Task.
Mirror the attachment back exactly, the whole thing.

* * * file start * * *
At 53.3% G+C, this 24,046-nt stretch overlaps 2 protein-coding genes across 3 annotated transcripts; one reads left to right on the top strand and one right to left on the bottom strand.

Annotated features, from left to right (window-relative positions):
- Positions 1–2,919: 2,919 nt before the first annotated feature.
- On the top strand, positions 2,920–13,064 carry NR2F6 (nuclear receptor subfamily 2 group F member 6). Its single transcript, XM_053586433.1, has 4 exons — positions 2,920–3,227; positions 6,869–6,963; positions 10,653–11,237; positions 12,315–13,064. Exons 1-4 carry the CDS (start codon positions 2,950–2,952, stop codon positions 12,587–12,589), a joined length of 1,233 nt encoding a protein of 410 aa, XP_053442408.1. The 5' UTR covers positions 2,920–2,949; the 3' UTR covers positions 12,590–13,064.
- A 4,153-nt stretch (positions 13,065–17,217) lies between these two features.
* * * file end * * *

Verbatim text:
At 53.3% G+C, this 24,046-nt stretch overlaps 2 protein-coding genes across 3 annotated transcripts; one reads left to right on the top strand and one right to left on the bottom strand.

Annotated features, from left to right (window-relative positions):
- Positions 1–2,919: 2,919 nt before the first annotated feature.
- On the top strand, positions 2,920–13,064 carry NR2F6 (nuclear receptor subfamily 2 group F member 6). Its single transcript, XM_053586433.1, has 4 exons — positions 2,920–3,227; positions 6,869–6,963; positions 10,653–11,237; positions 12,315–13,064. Exons 1-4 carry the CDS (start codon positions 2,950–2,952, stop codon positions 12,587–12,589), a joined length of 1,233 nt encoding a protein of 410 aa, XP_053442408.1. The 5' UTR covers positions 2,920–2,949; the 3' UTR covers positions 12,590–13,064.
- A 4,153-nt stretch (positions 13,065–17,217) lies between these two features.